My Lords, we have reached 30 minutes, and therefore Question Time is concluded.
Last night I made a business statement, and at that time I undertook to notify the House when a new date had been found for a debate on the Leveson report. The usual channels have met and have agreed that, in order to enable the debate to take place at the earliest opportunity, it will be rescheduled for
My Lords, I was puzzled by what was scheduled originally. Will there be enough time on the day that the noble Baroness has mentioned so that Peers who have major contributions to make on this subject-and I mean major contributions-will have enough time to make proper, lengthy speeches? I understood that yesterday they were to get between three and four minutes. You can hardly get to your feet and take a breath before you are told to sit down again. Will the noble Baroness assure noble Lords that they will not be told, "We all have to go home early on a Friday; therefore you cannot make a major speech"?
My Lords, last night I made a statement at 6.46 pm, going into some detail on the circumstances surrounding why it was necessary in the minds of several Peers taking part to delay the Leveson report debate. I do not propose to repeat the comments I made at col. 1522, where I explained why the business that had been scheduled had gone outside the range of time that would normally have been taken for Third Reading. That is better left for reading.
I gave undertakings to the House last night that we would seek a very early opportunity. In answer to several questions last night, I fully supported the view of those who wished to speak that they should not be hindered by anything other than the rules of the House in the Companionin so doing. Therefore, I can confirm that the normal process on a Friday is that we sit at 10 am. This will not be a time-limited debate. We shall follow the usual processes that we have with defence, economics and foreign affairs debates. It is in the hands of those who speak; they decide how long their speeches will be. No doubt, if they become a little overlong, those present may make that view felt.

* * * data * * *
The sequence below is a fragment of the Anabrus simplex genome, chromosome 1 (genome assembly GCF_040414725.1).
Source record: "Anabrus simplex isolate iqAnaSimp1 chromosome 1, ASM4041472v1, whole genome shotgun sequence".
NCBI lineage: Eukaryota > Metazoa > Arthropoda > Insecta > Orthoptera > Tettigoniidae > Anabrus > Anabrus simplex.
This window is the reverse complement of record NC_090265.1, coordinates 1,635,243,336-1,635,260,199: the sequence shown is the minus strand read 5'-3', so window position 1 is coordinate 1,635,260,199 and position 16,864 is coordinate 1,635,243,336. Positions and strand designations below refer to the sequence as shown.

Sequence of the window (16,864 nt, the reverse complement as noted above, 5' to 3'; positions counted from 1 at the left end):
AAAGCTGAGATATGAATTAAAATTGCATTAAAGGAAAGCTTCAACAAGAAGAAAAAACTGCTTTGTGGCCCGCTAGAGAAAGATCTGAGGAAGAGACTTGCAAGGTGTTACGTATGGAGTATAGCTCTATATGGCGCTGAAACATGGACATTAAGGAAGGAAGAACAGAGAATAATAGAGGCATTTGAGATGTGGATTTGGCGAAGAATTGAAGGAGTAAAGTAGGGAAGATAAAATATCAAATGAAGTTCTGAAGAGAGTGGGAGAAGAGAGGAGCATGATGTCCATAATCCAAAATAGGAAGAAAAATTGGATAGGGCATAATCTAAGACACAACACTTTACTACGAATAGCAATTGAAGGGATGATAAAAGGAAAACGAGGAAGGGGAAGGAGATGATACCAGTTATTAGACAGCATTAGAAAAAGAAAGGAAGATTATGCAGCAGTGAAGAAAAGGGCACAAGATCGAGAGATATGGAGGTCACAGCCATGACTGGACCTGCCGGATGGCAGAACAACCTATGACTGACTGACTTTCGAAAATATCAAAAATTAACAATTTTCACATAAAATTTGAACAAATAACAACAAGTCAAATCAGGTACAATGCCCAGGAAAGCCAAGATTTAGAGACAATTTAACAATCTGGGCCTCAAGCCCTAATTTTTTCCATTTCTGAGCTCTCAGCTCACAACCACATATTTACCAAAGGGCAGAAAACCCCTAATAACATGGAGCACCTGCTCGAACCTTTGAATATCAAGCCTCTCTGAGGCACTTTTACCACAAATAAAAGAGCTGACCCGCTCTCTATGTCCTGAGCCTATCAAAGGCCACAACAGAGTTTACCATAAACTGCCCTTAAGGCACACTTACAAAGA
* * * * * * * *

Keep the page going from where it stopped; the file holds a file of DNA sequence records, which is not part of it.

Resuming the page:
My Lords, the noble Baroness last night informed us of the cancellation of this important debate, but said it was influenced by "a forceful delegation" who approached her. Can she give me the names of this forceful delegation, since they were the eiderdown brigade who prefer bed to debate? Does she also realise that, in missing the opportunity last night, this House has missed the opportunity to discuss the alternatives that there are on the Leveson issue, which are likely to be decided in the next week or so and before we have the debate? Does she also recognise that it has denied us the opportunity to discuss the latest issue of the Mitchell police affair, which is moving into charges of conspiracy between the Sun, the Telegraph and the police? It would have been a good opportunity, as Leveson recommended changes and the press refuse to accept them.
My Lords, I was very ready last night to agree with everything that the noble Lord, Lord Prescott, said. I made that clear and I do so again today. He makes a forceful point. Of course, the usual channels had originally scheduled the debate for yesterday to reflect the view that it was important for the debate to take place before anything had been set in stone. However, in politics I understand that stone sometimes moves anyway in any Government, so it is not quite as we might think.
I certainly believe that we have found the earliest available opportunity. I understand that there are Members present in the Chamber today who were part of that delegation who came to see the Leader and me. As I mentioned last night, they were speaking on behalf of others as well. That was certainly the case. I was also aware, as I made clear last night, that other Members of this House would have preferred to go on into the late night-whether they brought their duvets with them, I am not too sure.
My Lords, I think I have done as many all-night sittings in the other place as the noble Lord. I congratulate the noble Baroness on her decision. The Leveson report is immensely important to the press and public. It would have been completely absurd, and would not have done justice to the report, to start a debate with more than 40 speakers at 8 pm. Surely, as far as the noble Lord, Lord Prescott, is concerned-and on Leveson we tend to work arm in arm, if that is not too close a relationship-I do not think that a series of time-limited speeches in the early hours of the morning would have had any influence whatever outside this House. Therefore, it underlines the correctness of the decision taken by my noble friend.
I want to speak very briefly because my noble friend Lord Prescott identified this matter. I happily put my name forward as one of the people involved. Without hesitation, I can say that this is not about eiderdowns, beds or anything else as I manage quite well with very little sleep. However, the reality is that, as the noble Lord, Lord Fowler, said, if we had had our debate yesterday my noble friend Lord Prescott would have been making his speech at about 1 am and it would not have been noticed-and it ought to be. That is why we have the debate when we do, when we can also respond to some of the things that have been said or discussed elsewhere.
I am grateful to my noble friend Lord Cormack for that question. I can confirm that the business of the House already set down for